5. BLOODSPORT – This is Jean-Claude Van Damme’s first major star vehicle and the first movie that I remember seeing concerning a karate tournament that didn’t involve the Karate Kid. I was surprised at how badass and, to a certain extent, funny the whole thing was. Van Damme was a natural action movie star who was brutal and balletic while fighting, and the camera loved him. Throw in Ogre hisself, Donald Gibb, from Revenge of the Nerds and suddenly you have a movie that couldn’t possibly fail. And it really doesn’t. It still holds up today. The movie also made me despise Bolo Yeung, the flick’s dastardly villain. Up until a few years ago I had no idea that Forrest Whitaker was in the movie and that the movie is based on a true story. Frank Dux was a real guy.
4. THE RAID 2 – In terms of modern day big hooha martial arts action flicks, you don’t get much bigger or intense as The Raid 2, written and directed by Gareth Evans. It basically picks up where the first The Raid ended, and then goes even bigger in terms of its fights and intensity. And when main character Rama is undercover and in prison, beating back his fellow inmates and thuggish prison guards while in a giant mud pit, it’s nothing short of amazing. I mean, the fights in general in this movie are breathtaking, and the action scenes are insane, too (the automatic handgun to the head scene is a personal favorite). The subway fight with the Hammer Girl and Baseball Bat Man is awesome, and then Rama taking on both of them, sheer brilliance. And the final fight in the kitchen, holy hooey. I can’t wait for the third one, whenever it happens.
3. THE DRAGON MISSILE – This is the first Shaw Brothers kung fu movie I watched on the El Rey Network, the new home for kung fu movies on cable. I had only seen a few Shaw Brothers movies up until I saw The Dragon Missile, and now I make an effort to watch as many kung fu classics as I can on TV. The Dragon Missile is a movie about a badass assassin who has to find a special herb to cure his master’s gross back sickness (he has a boil or a tumor or something on his back). The assassin uses these big flying boomerang blade things to take down anyone in his way, and he uses them quite often throughout the movie. When the assassin finally gets the herb he is attacked/chased by a young man and woman who want revenge. The boomerang missiles never seem to miss, and we get to see plenty of hilarious decapitations. I’m shocked this doesn’t have a 1980’s American remake. It’s just begging for a remake. And it’s begging to be seen again. I’m sure El Rey will have it on again soon enough.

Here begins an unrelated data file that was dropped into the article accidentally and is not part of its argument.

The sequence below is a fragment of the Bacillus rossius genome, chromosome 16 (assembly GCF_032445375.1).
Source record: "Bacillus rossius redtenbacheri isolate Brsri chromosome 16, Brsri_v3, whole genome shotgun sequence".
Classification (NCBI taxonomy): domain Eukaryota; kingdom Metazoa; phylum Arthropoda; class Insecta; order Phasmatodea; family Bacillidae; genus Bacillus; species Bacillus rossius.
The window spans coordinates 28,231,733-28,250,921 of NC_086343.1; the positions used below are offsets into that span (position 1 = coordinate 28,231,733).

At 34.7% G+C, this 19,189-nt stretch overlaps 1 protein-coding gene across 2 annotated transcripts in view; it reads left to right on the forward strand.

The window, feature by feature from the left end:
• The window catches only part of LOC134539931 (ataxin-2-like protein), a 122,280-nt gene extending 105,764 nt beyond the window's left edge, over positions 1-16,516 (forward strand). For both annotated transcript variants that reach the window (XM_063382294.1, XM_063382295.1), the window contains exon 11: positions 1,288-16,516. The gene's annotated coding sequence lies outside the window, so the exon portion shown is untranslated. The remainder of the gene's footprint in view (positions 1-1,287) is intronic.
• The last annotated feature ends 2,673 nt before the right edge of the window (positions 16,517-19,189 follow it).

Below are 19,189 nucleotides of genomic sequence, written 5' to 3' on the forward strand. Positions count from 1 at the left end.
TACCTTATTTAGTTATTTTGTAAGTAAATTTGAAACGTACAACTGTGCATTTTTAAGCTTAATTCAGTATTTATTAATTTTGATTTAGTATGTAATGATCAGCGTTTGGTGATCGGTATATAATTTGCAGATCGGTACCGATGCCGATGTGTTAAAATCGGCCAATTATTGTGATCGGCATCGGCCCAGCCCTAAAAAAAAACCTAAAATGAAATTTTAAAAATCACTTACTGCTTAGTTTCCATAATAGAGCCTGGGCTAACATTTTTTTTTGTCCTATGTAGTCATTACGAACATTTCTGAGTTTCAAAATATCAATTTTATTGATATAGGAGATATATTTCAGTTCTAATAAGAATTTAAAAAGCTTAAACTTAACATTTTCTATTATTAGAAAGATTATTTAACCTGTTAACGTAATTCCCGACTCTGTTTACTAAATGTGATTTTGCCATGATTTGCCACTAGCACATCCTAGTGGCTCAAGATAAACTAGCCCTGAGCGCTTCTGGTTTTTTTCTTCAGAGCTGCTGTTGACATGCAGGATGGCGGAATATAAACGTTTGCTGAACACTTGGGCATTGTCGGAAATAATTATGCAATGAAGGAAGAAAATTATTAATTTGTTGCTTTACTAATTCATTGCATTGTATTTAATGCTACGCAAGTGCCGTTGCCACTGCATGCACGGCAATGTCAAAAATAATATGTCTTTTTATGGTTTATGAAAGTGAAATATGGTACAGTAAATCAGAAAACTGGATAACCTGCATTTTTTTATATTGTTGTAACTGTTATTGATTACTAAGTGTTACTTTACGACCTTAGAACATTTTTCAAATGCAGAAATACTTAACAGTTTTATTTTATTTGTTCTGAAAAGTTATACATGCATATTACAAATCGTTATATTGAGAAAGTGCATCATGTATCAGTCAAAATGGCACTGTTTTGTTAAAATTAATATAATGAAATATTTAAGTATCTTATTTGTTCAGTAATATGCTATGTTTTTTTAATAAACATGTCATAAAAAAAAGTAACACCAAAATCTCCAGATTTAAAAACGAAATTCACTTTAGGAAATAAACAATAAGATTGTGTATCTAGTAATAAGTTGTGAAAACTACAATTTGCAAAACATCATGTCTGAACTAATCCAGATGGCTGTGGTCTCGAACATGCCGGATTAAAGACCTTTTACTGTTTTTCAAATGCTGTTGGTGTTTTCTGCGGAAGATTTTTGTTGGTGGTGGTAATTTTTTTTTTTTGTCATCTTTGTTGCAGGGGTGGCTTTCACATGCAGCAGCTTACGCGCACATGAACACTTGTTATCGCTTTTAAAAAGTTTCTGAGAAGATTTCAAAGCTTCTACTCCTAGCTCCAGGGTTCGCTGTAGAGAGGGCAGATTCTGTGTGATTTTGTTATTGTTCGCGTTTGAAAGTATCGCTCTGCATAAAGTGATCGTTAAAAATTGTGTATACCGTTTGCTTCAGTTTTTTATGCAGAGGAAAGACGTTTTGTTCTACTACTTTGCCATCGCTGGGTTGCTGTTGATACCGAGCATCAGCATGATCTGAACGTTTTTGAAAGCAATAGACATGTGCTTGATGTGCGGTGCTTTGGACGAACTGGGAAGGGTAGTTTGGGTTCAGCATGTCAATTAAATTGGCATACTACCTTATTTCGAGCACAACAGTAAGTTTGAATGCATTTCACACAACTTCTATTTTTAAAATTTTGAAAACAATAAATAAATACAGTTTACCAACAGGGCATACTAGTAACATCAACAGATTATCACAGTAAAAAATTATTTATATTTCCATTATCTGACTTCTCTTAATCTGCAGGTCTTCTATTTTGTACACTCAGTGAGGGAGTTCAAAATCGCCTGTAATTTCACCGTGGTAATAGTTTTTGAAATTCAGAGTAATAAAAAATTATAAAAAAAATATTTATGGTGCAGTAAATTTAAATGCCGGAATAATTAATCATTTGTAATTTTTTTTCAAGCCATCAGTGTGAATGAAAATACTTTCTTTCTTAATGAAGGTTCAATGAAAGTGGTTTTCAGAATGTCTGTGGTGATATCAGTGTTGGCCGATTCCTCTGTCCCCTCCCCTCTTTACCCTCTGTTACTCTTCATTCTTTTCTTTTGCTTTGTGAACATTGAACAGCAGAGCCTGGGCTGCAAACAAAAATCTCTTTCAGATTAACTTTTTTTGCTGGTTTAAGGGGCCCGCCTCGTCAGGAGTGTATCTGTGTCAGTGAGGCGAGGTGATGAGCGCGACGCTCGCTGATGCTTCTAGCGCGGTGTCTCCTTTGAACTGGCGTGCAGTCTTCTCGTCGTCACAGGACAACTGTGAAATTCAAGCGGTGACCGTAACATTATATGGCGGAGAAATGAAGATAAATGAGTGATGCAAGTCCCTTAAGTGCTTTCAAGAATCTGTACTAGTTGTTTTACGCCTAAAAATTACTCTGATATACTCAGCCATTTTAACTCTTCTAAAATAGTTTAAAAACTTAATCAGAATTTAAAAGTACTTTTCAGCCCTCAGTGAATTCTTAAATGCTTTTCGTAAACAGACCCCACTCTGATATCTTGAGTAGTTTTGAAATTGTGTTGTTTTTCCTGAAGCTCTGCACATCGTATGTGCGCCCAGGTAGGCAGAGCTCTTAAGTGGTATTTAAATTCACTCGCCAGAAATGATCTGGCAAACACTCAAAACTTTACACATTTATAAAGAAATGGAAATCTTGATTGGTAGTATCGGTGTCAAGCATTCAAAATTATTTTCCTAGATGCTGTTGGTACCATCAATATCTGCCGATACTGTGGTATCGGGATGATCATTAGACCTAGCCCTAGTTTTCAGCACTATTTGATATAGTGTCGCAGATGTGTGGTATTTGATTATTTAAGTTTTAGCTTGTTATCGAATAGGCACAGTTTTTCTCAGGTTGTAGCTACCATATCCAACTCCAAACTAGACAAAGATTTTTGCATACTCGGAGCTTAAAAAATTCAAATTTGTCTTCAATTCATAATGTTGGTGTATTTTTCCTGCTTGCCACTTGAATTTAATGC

2. REVENGE OF THE NINJA – The great Sho Kosugi stars in this badass ninja flick, the second in the “Cannon Ninja Trilogy” and easily one of the, if not the, best ninja movie ever made. Kosugi, who played the ninja villain in Enter the Ninja, is the good guy this time out, trying to live a life of peace and solitude in America with his young son and mother. However, Kosugi’s friend, Braden, is just using him and his Japanese doll business to smuggle drugs, and Kosugi isn’t down for that. Braden, an American ninja master that wears a spooky silver mask with his ninja outfit, is a piece of crap that kidnaps Kosugi’s son and beats up Kosugi’s hot blonde girlfriend, so you just know that he’s going to have to die. The ninja action is non-stop, and the final fight between Kosugi and Braden is one of the greatest fights in movie history. Oh, man, if you haven’t seen this movie, either ever or in a good long while, track it down and check it out. You won’t regret it one goddamn bit. “Only a ninja can kill a ninja.” Indeed.
1. FIVE FINGERS OF DEATH – Also known as King Boxer, Five Fingers of Death is the movie that started the kung fu movie thing in the United States in the 1970’s and is considered to the template for every kung fu movie that followed it. Basically, it’s a movie about a martial arts student who trains under a badass master so he can fight in a big tournament and prevent a gang of criminals from winning the contest. It plods a bit by modern standards but has enough kung fu awesomeness in it to get you through the slow spots. This movie also features glowing hands, something that The Last Dragon sort of parodied in the 1980’s. If you haven’t seen this original kung fu movie, do yourself a favor and track it down. It’s well worth checking out.